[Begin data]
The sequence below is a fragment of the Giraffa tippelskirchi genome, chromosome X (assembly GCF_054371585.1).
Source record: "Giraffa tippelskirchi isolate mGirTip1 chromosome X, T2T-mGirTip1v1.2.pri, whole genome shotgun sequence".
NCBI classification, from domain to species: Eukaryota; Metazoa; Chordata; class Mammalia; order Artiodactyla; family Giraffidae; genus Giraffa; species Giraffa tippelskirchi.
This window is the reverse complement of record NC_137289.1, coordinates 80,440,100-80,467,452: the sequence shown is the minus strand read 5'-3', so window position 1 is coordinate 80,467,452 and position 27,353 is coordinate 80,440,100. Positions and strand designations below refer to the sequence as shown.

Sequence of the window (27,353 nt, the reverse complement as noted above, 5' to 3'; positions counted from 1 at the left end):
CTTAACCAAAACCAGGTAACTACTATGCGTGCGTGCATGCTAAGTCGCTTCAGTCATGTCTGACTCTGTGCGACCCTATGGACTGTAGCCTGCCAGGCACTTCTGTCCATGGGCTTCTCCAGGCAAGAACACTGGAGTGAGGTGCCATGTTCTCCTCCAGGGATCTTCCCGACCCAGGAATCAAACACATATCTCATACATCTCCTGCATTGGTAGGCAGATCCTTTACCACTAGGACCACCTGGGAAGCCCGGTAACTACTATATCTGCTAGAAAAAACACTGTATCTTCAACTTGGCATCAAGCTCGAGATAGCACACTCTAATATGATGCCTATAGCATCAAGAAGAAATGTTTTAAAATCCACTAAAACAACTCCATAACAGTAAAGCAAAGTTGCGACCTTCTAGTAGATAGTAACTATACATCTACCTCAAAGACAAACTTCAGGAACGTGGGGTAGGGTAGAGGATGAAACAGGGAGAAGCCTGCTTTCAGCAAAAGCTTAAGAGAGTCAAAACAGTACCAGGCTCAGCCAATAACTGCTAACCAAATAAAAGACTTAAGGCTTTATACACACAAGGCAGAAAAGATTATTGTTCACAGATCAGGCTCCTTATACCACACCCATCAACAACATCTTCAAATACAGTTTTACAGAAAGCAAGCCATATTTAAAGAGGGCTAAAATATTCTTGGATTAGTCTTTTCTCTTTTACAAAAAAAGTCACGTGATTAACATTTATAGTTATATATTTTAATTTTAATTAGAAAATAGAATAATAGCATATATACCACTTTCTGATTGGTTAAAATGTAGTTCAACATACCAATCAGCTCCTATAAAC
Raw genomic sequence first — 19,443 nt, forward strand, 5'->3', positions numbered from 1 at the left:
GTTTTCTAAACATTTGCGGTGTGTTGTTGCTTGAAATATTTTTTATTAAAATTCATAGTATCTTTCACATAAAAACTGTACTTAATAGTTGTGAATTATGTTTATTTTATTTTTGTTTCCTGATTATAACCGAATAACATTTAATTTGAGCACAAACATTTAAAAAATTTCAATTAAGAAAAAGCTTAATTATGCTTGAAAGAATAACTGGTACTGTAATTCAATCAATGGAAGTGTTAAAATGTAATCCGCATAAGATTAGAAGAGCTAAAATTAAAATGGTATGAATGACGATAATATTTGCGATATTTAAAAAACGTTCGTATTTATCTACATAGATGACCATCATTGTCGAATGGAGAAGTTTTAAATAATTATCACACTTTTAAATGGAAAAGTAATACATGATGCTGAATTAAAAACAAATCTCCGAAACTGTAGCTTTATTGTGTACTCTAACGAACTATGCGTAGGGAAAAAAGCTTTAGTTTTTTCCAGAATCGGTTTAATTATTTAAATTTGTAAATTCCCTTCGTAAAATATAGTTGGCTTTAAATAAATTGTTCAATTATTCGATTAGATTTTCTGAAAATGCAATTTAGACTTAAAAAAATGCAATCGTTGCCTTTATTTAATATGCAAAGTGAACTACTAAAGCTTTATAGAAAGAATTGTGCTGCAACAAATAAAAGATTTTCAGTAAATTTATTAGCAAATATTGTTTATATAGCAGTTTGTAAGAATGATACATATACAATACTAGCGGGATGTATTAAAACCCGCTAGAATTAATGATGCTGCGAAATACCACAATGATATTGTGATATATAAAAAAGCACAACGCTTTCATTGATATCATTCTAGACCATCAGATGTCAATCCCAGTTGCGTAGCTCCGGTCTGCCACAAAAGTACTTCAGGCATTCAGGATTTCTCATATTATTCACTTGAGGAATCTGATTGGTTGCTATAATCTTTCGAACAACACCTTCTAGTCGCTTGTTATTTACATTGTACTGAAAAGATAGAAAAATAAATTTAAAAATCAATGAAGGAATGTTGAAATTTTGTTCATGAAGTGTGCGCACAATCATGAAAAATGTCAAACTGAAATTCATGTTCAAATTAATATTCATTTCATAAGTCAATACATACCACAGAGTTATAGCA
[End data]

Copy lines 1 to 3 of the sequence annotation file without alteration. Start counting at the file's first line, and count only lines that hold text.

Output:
The sequence below is a fragment of the Giraffa tippelskirchi genome, chromosome X (assembly GCF_054371585.1).
Source record: "Giraffa tippelskirchi isolate mGirTip1 chromosome X, T2T-mGirTip1v1.2.pri, whole genome shotgun sequence".
NCBI classification, from domain to species: Eukaryota; Metazoa; Chordata; class Mammalia; order Artiodactyla; family Giraffidae; genus Giraffa; species Giraffa tippelskirchi.